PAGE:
Liberty News Forum
Political News Forum - Let your opinions be heard on current news and politics. Not for wimps!
Political Opinion Page - Recent Posts - LNF Forums LNF in the Age of Empowerment!
Christian Forum - Religion Forum - Entertainment - Sports Forum
Military - A1 News Page - Computers Tech - Financial News - Bunker - Presidential Tracking Poll
The House - Off the Wall News - Page 2 - Rasmussen Reports Polls - Chat Room
Liberty News ForumLNF Forums HereMilitary Forum, History, Guns, Survival topics › History Philological Style or the Myth of the 'True Language'
Page Index Toggle Pages: 1 Send TopicPrint
Normal Topic History Philological Style or the Myth of the 'True Language' (Read 384 times)
Frank1
LNF Majority Leader
***
Offline


Posts: 6,533
Joined: May 18th, 2005
Gender: Male
History Philological Style or the Myth of the 'True Language'
Dec 15th, 2015 at 9:36pm
Print Post  
So according to Shippey, Tolkien's strongest belief, next to his Catholicism, was his belief that at one time language corresponded absolutely with the things it named; that at one time language was 'isomorphic with reality' as Shippey says.

"And Adam gave names to all cattle, and to the fowl of the air, and to every beast of the field"

We see this belief put forward strongly in the enigmatic character of Tom Bombadil.  When the tree 'Old Willow Man' is attacking the Hobbit's, Tom says "I know the song for him," which song stops the Old Tree in its tracks.  When Tom names something it sticks, and his songs are songs of power.

We can see something of this too in the language of the High Elves.  Though perhaps not as 'primordial' as Tom, the High Elves are still incomparably ancient and wise in comparison to Hobbit's; and when the Hobbit's first meet some elves as they journey through the Shire, though Frodo and companions cannot understand the language of the elves literally, just hearing it awakes in them images and longings.  There is some power within the words themselves.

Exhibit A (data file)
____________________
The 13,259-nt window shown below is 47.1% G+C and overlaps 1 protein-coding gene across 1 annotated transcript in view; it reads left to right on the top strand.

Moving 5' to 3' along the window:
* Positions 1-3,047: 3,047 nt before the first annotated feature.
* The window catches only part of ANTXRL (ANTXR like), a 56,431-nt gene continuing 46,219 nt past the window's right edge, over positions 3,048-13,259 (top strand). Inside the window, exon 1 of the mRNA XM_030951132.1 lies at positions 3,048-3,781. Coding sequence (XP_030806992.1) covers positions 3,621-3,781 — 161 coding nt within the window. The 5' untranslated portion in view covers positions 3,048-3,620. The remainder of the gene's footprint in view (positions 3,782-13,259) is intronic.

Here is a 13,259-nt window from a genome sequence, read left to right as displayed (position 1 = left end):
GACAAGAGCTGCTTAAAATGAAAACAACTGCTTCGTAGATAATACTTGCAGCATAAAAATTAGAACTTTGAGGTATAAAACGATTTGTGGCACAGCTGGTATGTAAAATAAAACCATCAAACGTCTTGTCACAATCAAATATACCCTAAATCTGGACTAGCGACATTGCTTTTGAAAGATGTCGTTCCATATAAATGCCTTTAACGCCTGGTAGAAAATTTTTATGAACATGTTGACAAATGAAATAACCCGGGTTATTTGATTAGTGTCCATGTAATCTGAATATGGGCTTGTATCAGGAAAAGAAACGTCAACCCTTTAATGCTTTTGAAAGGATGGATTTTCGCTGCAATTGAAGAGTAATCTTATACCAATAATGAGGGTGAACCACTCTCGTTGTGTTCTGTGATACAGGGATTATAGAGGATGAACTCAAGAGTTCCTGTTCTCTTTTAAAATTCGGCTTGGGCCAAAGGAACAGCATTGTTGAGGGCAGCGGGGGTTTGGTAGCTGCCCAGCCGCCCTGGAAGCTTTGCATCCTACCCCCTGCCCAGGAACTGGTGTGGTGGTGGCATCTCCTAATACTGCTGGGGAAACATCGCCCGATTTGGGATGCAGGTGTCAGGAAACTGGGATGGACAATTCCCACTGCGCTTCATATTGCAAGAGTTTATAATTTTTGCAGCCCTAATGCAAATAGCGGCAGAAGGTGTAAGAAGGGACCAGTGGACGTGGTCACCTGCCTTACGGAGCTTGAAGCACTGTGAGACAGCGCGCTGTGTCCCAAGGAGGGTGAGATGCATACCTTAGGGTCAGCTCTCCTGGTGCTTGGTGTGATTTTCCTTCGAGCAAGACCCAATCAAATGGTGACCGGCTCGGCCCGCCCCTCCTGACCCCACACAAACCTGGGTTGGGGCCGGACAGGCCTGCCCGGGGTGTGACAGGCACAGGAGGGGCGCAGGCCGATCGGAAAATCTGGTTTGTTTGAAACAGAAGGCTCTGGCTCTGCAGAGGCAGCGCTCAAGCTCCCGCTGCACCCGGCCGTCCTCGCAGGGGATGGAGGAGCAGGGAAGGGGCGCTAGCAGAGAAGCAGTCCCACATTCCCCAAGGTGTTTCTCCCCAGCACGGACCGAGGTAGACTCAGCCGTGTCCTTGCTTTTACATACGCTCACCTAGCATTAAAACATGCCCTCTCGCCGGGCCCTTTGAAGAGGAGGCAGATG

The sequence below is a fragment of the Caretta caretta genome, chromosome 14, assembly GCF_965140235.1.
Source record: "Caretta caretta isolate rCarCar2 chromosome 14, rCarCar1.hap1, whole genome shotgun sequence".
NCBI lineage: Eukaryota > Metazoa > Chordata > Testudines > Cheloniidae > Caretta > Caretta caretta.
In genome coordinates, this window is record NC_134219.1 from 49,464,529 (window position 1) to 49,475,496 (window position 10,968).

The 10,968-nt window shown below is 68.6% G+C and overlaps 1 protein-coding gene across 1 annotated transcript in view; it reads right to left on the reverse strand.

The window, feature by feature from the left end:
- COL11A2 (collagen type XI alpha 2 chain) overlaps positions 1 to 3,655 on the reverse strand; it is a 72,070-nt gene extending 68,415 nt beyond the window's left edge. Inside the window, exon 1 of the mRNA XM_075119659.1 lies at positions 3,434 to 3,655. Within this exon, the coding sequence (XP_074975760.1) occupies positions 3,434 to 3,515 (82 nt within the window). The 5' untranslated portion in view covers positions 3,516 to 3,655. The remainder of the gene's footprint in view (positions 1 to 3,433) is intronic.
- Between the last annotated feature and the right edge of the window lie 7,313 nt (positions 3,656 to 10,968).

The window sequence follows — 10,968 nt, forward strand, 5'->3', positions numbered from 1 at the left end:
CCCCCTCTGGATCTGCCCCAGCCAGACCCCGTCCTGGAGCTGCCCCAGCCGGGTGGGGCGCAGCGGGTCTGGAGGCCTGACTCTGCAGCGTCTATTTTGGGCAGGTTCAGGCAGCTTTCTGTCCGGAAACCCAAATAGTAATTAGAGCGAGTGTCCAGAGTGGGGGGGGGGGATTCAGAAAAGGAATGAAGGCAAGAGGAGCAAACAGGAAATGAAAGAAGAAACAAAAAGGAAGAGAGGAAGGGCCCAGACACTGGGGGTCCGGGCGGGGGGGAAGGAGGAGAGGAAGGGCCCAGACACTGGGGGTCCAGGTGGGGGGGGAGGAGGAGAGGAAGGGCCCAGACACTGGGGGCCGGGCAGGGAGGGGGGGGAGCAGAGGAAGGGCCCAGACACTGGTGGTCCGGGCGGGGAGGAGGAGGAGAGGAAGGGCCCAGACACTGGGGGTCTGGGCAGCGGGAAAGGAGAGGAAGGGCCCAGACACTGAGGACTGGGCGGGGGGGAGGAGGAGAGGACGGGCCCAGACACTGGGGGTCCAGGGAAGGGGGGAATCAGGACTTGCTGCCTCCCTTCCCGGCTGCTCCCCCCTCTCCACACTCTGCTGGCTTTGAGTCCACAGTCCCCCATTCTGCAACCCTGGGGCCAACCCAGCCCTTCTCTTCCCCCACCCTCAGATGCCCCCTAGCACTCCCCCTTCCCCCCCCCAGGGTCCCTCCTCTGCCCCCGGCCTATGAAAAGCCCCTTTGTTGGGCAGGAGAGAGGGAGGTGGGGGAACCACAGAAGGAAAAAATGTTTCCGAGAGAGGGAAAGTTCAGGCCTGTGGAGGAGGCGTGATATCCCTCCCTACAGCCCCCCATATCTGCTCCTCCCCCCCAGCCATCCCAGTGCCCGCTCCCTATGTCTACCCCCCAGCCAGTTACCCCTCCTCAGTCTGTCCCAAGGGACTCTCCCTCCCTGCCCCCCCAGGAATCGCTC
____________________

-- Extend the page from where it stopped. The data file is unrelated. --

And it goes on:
So, what does this have to do with history?  Well, standard history considers documents and archaeological remains.

History from a philological perspective takes words themselves as evidence.

Tolkien would say, for instance that the evidence for the existence of elves is words like 'aelfe' and 'ylfe' and the tales and legends containing such words.  The existence of the words themselves is a type of proof, especially if one takes the theory that the farther back in time we go the closer languages were to being 'isomorphic with reality.'

To us skeptical and cynical post-moderns this does not seem like much to go on...we are generally people that want to have something we can hold in our hand before we will assent to 'belief' in a thing.

But as for Tolkien, the immense strength of his work is built to a large extent completely around the idea of languages being more or less isomorphic with reality, and the work produced certainly does not speak bad of the theory.
  


To say homo sapiens, is to say Homo religiosus; there is no man without God. ~Frithjof Schuon
Back to top
 
IP Logged
 
Page Index Toggle Pages: 1
Send TopicPrint
 
Liberty News ForumLNF Forums HereMilitary Forum, History, Guns, Survival topics › History Philological Style or the Myth of the 'True Language'
LNF Home - Political Opinion Page
LNF Forums

Christian Forum - Religion Forum - Sports Forum - Entertainment - House
Military, History - Cooking and Crafts - Creative Writing
Off the Wall News - Science Forum - Tech Gadgets - Financial News - Humor
Bunker - Page 2 - Page 3 - Page 4 - Chat Room





Drudge Report - News Max - Rush Limbaugh - FrontpageMag
Advertise on the LNF - Twitter LNF - LNF Archive - LNF News
LNF Blog
News and Political Links
Political Blogs
Add your website or blog
Political Columnists
Political Humor
News forum posting, privacy policy and member rules